The walls are encrusted with amber, gold coloured resin, not to be confused with a gemstone but formed from fossilised trees over thousands of years. Our guide relays many anecdotes about Catherine the Great, notably her passion for young men − at sixty her lover was in his twenties − I watch as my kids squirms.
After Lunch we pack in a drive by The Hermitage and stop at The Sarcophagi of Peter the Great and the Tzars and Tzarinas of Russia at The Peter and Paul Cathedral. Mark maintains interest throughout but he’s itching to get back to the ship and the gym and the girls from Carolina. Nicole wants to take a dip in the whirlpool and so do I.
After a late night at The Silent Disco, (where music is streamed via personalised headsets while dancers bop around to the song of their choice) we opt for a lie in next day before exploring Tallinn, the capital of Estonia. It’s nice to take a break from a guided tour and the old town is only a short fifteen minute stroll away from our ship. There we stumble upon Olde Hansa Restaurant and Shop, where medieval ladies tempt my son with aphrodisiacs and traditional fare.
Those who stay on board the ship on port days can capitalise on special prices in the ship’s Spa. Lolling around at the poolside or taking a dip in one of hot tubs is a god way to spend time on board during port days, so hectic sightseeing isn’t necessary every day.
We take it easy in Riga with a short tour of the city’s Art Nouveau Architecture and pop into The National Art Gallery. Mark and Nicole indulges my culture fix but he’s happy to do so as Motown Night is order of the evening and he’ll be bopping with the girls from North Carolina later. We eat at the Lawn Grill, a speciality restaurant − one of eight on board and my favourite Celebrity treat. Mark and Nicole take a lesson in baking flatbread which we eat for starters and no matter how hard I fight it I order a steak for the third night in a row.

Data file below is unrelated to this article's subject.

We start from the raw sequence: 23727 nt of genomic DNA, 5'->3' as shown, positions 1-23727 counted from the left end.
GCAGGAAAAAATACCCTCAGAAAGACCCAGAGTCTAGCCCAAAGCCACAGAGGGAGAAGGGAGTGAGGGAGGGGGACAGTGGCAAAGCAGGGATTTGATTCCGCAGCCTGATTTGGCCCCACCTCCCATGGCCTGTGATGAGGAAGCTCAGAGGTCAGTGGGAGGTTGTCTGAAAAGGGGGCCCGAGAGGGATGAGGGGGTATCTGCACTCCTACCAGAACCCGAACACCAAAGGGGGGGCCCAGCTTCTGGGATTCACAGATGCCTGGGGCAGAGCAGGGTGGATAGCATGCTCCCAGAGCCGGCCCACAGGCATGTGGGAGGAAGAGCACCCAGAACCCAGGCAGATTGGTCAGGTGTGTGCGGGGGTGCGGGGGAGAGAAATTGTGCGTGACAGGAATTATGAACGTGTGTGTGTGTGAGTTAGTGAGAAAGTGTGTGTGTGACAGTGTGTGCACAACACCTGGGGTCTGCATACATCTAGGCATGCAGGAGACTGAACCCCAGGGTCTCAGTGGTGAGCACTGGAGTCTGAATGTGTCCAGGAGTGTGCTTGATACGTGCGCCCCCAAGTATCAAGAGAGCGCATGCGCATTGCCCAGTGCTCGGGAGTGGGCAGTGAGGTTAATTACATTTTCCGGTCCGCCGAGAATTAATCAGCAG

Our last day is at sea and the spa beckons before some wine tasting. Extras including speciality dining are charged to our room but it’s possible to keep tabs on the bill via the TV display in our cabin. We eat our way around the world in Qsine Restaurant, picking from the menu displayed on an iPad. Sushi Lollipops and Disco Shrimp dishes are delivered on wacky novelty sharing platters and playing with our food is encouraged − to think of all the wasted years I spent training my kids to eat properly. But Celebrity have broken the mould of dining at sea since Qsine was launched and it is now a very special kind of experience that other cruise lines are trying to copy.
It’s our last night Nicole and Mark join me in the theatre. Entertainment runs concurrently around the ship each evening offering a variety of movies, comedy and of course the casino − for those who like a flutter. The ship’s band boasts accomplished musicians, such as trombonist Big Mike, who’s played with the best, including the legendary Stevie Wonder. As he ends the evening with Louis Armstrong’s Wonderful World, I look at my kids and feel utter privilege to have enjoyed such a variety of experiences with them. Although I’ll lose Mark to the girls from Carolina and the disco on Deck 14 in a bit, at least Nicole is by my side and for the moment it’s a Wonderful World.
Mark and Michelle were guests of Celebrity Cruises on board Silhouette June 2017
For more from Michelle Jackson see www.thenoveltraveller.com
Join Celebrity Cruises’ (www.celebritycruises.ie, 1800 932 611) Celebrity Eclipse on a 12-night Scandinavia and Russia fly/cruise departing 18 August 2018. Price from €3,484 for the first guest staying in an Oceanview Stateroom, with the second guest paying half-price for their cruise at €1,930.
Price includes return flights from Dublin, transfers, a 12-night cruise departing Amsterdam (Netherlands) and calling at Berlin (Rostock, Germany), Tallinn (Estonia), St Petersburg (Russia) for an overnight stay, Helsinki (Finland), Stockholm (Sweden) and Copenhagen (Denmark) before returning to Amsterdam for flights home; meals and entertainment on-board the ship and all relevant cruise taxes/fees.